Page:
Easter Traditions

Photo: STO /Bobo

March 2008

Easter has in Slovenia many colourful traditions and customs dating centuries into the past. It has been important feast for the people of Slovenia. The biggest Christian feast brought about the end of a long fast, which started on Ash Wednesday, and at Easter the table of the average inhabitant of this country was laden as on no other occasion. The essential ham, bread, horseradish and a special Slovenian cake, potica, are at this time of the year accompanied by colourful decorated eggs, in Slovenia called pirhi, pisanice, pisanke, remenice or remenke.

On Palm Sunday at the beginning of Holy Week, bunches of spring greenery are blessed. The Christian custom of plaiting bundles dates to the 9th century, and probably derives from a custom known throughout pagan medieval Europe. These bundles, of different shapes and sizes, are known by different names in different parts of Slovenia.

The most special of all bundles is the ‘Ljubljana Bundle’. They are renowned abroad for being the only bundles of their kind. The easiest way to acquire them is to go to Ljubljana’s flower market, near the Cathedral.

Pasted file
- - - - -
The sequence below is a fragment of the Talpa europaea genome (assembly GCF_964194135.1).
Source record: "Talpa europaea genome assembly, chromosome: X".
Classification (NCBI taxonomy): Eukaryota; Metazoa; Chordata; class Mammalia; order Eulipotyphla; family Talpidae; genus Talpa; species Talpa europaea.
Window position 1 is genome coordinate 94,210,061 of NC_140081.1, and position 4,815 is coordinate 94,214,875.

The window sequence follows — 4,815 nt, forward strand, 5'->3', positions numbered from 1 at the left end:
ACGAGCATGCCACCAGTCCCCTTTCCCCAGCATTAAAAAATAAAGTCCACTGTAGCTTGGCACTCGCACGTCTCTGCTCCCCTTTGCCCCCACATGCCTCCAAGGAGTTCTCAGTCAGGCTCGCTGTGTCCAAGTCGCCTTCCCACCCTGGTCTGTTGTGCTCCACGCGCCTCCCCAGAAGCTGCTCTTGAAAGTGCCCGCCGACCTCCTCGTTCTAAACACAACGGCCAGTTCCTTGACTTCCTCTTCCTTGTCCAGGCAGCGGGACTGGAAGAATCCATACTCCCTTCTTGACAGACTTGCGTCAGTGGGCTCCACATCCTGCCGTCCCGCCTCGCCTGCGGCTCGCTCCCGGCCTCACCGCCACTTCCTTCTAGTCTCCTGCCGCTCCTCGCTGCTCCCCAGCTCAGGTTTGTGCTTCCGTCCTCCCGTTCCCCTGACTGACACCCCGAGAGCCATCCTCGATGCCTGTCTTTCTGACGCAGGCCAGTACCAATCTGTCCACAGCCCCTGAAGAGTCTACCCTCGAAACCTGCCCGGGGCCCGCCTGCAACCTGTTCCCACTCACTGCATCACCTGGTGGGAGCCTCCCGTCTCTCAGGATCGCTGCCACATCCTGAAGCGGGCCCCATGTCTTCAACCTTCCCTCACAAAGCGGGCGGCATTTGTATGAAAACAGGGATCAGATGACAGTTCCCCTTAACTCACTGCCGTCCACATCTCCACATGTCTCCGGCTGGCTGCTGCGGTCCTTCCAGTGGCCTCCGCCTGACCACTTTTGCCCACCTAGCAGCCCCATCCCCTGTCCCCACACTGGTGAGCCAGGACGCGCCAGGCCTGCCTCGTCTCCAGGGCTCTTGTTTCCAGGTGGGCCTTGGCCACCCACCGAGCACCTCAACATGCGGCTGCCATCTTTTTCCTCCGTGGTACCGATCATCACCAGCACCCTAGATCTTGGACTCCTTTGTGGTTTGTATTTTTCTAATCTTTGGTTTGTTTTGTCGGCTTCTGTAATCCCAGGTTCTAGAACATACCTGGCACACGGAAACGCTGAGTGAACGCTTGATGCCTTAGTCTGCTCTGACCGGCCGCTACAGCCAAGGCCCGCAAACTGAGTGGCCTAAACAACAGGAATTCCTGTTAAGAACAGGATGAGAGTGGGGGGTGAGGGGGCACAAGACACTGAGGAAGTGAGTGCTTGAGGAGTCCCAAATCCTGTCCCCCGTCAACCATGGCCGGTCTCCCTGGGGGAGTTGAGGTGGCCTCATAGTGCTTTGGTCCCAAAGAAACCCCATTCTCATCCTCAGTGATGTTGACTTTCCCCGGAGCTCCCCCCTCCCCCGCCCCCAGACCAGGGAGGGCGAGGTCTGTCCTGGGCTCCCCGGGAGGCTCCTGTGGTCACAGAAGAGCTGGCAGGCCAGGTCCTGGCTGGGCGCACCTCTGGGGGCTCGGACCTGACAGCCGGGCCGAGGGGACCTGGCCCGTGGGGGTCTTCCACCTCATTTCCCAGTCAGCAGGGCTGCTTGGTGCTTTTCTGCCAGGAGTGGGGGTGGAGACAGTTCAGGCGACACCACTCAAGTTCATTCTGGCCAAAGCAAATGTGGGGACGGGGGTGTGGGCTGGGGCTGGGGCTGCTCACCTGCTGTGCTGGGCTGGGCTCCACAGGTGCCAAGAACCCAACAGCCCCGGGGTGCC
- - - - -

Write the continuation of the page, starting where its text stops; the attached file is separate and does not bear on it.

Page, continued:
Good Friday remains a strict day of fasting. In some areas the fast continues on Saturday. Until recently a special ‘fast dish’ was eaten on Holy Saturday which was intended to remind people of the times of severe hunger which plagued Carniola in 1529. This dish is called Aleluja and was made from turnip peelings. On Holy Saturday in most Slovenian towns and villages people bless their Easter meals.

Blessed and coloured eggs are a long-lasting tradition of the Slovenes. The words pirh and remenica (used in the Prekmurje region) derive from words meaning “red”. Slovenian coloured eggs, also called pisanice or pisanke (in the Bela Krajina region) are among the most beautiful in Europe. Pisanice and remenice are typical of the Slovenian eastern parts in their characteristic geometrical and stylised forms.

On the other hand, Easter eggs in the Primorska and Gorenjska region feature mostly nature motifs, usually flowers and plants. In the painting of pisanice special wooden instruments are used.

While Easter Sunday is a day for solemn contemplation and time for staying at home, Easter Monday is a day of relaxation. On this day it is customary to go visiting, hiking, or celebrating. Changing the old wardrobe for the new on Easter Monday was also an old custom.